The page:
Plastic pollution has made the headlines in recent months with the government promising to tackle the problem around the country.
The largest amount of single-use plastic waste coming from the food and drink sector, so what can you do to help reduce your plastic waste?
As part of our plastic pollution series, we have spoken to people across the Midlands who are helping find a solution.
- Reusable bottles
The UK uses 13 billion plastic bottles a year, yet only 7.5 billion of those are recycled. The rest is taken to landfills, incinerated or littered and it costs councils on average of £778 million a year to clear it up.
A reusable bottle can be the answer to reducing plastic bottle waste, however ITV News Central found that there were only a handful of public water fountains in the region.
Now some businesses are trying to change that by providing free refills to whoever wants one.
Nicole Barratt-Phillips runs a grocery store in Hednesford and has signed up to the refill scheme, an app that shows users where they can get a free drink of water.
Recycling items is one way to reduce waste and the impact on the environment. Plastics can only be recycled a few times before it becomes unusable, but recycling materials still reduces plastic pollution.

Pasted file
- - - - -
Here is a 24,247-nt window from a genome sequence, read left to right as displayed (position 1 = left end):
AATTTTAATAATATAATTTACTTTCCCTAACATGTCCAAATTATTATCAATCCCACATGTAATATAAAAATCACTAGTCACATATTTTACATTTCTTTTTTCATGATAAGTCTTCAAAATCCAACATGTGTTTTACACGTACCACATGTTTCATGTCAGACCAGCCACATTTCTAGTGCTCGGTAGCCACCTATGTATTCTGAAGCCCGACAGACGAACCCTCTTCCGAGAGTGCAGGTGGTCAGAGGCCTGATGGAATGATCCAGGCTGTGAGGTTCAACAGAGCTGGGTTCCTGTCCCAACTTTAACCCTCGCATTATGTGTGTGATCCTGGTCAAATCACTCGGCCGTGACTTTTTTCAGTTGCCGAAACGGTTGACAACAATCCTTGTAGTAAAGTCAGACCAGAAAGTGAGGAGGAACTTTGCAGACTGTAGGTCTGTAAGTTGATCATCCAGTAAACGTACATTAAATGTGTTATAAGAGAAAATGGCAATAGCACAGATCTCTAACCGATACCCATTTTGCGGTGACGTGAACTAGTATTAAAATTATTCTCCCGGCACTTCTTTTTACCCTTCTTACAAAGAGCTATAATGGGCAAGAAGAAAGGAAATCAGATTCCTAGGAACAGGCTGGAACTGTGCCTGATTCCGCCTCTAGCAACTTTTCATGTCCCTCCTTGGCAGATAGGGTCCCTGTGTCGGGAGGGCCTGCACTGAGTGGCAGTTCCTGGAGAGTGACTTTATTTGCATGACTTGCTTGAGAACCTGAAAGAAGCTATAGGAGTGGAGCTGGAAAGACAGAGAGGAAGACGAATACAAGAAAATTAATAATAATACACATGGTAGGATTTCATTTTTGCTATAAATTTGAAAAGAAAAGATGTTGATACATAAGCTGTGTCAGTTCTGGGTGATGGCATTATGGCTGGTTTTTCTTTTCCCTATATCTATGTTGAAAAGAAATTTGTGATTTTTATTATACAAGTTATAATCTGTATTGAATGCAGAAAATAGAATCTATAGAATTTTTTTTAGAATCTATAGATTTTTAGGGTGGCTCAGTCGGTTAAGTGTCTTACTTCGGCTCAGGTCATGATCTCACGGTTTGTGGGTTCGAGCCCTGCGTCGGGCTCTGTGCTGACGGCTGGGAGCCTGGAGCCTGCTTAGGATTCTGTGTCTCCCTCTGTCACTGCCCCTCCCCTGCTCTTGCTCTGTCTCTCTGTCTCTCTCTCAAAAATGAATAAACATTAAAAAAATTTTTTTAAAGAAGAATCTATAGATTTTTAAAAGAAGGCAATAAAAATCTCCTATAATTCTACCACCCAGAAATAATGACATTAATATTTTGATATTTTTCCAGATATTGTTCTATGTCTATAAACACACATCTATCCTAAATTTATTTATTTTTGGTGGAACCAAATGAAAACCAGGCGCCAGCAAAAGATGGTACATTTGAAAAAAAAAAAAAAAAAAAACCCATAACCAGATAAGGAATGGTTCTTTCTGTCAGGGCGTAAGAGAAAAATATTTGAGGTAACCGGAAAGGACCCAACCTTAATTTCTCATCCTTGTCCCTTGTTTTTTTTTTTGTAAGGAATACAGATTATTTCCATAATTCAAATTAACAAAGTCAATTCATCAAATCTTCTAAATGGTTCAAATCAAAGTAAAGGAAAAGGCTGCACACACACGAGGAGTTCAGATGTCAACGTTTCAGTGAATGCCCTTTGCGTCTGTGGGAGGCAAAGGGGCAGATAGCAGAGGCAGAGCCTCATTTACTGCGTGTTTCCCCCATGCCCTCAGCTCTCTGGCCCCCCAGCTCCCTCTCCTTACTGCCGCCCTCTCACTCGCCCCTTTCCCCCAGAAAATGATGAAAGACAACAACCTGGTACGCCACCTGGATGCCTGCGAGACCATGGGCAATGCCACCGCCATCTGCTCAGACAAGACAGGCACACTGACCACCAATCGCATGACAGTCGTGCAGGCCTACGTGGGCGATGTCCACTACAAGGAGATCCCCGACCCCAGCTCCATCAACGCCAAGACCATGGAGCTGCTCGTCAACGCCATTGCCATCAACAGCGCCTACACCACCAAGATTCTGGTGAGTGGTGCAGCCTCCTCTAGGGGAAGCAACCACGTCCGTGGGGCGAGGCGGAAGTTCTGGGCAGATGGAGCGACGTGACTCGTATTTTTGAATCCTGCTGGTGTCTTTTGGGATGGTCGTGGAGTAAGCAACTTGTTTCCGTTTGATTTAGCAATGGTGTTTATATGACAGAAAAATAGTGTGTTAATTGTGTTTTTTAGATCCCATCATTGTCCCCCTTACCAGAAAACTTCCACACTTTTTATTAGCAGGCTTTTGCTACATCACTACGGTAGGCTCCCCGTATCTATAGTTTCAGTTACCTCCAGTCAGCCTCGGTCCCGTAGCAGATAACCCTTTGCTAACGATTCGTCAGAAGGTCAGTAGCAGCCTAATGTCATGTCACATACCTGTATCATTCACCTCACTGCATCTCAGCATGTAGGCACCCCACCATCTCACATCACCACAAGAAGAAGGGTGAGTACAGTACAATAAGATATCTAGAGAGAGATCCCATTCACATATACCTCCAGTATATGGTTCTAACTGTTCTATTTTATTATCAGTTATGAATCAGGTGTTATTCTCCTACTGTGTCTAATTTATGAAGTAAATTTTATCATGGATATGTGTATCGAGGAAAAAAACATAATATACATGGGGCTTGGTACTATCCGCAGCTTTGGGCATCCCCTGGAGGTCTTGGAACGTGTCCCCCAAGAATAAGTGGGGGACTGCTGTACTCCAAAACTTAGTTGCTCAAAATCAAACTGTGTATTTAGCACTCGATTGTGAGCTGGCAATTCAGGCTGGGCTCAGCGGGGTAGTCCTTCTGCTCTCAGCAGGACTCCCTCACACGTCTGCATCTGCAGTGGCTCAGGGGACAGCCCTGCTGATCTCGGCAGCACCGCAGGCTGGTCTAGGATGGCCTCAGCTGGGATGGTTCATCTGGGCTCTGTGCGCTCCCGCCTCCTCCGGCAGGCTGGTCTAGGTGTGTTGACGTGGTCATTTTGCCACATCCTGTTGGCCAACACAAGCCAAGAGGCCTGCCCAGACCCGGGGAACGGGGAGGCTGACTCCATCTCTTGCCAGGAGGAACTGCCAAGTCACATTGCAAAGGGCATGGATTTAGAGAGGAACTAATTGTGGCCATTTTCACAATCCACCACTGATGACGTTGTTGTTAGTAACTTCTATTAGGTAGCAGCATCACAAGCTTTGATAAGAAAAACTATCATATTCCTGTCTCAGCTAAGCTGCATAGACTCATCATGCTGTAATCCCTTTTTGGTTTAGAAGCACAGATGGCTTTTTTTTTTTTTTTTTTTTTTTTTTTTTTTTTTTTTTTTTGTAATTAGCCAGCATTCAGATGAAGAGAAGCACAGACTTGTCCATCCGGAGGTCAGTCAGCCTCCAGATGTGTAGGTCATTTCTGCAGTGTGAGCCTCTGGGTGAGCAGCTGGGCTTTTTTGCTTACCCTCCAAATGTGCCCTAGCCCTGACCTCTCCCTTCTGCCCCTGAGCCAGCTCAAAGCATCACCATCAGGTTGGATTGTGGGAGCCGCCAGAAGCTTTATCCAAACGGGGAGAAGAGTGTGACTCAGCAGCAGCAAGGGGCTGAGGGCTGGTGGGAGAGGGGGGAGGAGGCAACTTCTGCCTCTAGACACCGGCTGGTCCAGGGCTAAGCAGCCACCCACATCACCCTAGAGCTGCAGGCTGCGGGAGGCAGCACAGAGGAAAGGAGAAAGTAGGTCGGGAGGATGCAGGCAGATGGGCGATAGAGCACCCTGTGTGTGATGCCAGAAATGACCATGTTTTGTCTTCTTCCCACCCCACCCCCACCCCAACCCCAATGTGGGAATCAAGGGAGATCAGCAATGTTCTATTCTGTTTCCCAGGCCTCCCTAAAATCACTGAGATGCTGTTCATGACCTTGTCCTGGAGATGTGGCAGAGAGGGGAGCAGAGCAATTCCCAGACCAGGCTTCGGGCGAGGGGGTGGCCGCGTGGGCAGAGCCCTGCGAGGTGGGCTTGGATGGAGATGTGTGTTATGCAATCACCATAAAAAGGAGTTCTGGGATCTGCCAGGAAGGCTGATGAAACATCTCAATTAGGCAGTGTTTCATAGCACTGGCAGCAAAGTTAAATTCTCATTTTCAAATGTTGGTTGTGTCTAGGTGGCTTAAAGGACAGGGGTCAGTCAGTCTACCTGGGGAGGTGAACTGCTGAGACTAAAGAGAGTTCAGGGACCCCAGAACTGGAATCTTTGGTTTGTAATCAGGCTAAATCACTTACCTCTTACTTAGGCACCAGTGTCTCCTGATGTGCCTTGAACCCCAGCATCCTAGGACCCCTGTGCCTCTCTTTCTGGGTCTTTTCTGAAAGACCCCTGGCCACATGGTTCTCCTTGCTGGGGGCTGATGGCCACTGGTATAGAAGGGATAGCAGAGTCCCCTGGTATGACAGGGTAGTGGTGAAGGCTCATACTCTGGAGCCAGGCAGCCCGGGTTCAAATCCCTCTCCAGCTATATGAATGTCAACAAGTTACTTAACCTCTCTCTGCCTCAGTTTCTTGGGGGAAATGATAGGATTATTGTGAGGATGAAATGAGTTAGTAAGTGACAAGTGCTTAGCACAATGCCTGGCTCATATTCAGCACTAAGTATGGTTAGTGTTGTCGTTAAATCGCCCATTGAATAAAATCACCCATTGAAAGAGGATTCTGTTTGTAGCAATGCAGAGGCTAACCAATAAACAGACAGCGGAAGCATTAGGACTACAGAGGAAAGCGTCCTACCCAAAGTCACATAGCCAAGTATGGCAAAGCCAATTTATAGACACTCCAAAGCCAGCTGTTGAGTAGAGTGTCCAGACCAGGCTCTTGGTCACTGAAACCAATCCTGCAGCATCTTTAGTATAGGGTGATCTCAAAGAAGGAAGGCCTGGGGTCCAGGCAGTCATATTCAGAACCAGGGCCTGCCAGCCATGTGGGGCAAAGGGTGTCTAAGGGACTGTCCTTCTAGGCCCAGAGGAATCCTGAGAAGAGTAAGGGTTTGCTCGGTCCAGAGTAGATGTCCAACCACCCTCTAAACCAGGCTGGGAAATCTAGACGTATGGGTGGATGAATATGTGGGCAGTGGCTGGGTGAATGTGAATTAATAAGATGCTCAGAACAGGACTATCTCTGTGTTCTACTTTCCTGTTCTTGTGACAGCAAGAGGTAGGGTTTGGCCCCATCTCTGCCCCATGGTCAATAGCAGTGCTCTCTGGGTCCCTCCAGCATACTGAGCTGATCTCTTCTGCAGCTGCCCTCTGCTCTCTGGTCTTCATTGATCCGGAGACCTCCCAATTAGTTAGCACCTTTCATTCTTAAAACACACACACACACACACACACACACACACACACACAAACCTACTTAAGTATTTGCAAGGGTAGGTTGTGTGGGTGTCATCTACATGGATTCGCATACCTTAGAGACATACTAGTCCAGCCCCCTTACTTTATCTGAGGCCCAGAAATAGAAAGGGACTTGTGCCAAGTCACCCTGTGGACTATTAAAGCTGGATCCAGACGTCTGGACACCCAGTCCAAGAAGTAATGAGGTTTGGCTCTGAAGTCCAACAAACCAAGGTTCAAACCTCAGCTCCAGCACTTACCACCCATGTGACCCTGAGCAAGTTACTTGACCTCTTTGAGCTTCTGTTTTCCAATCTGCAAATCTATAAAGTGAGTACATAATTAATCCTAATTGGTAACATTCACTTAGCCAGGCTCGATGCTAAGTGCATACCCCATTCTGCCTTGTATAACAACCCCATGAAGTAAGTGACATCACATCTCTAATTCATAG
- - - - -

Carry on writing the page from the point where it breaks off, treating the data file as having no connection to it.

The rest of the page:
Veolia, who run a recycling plant in Mansfield, are advising people to separate their rubbish properly in order for them to recycle it properly and ultimately save money in the long run.
The company is also calling for a unified recycling systems around councils across the UK to make it easier for households.
- Being ‘plastic clever’
Some councils, like Gedling Borough Council, have pledged to become a 'plastic clever' authority.
This is where they aim to reduce their use of single-use plastics.
The council plans to phase out all sales of plastic, such as bottles, cutlery and straws and even provide free reusable bottles at council-run leisure centres.
Jenny Derry from Staffordshire has started running a plastic free shop online from the bedroom of her parents' home.
She decided to run 'Anything But Plastic' after growing tired of the amount of plastic packaging in shops.
The business has taken off and she's reported a £17,000 turnover in just four months.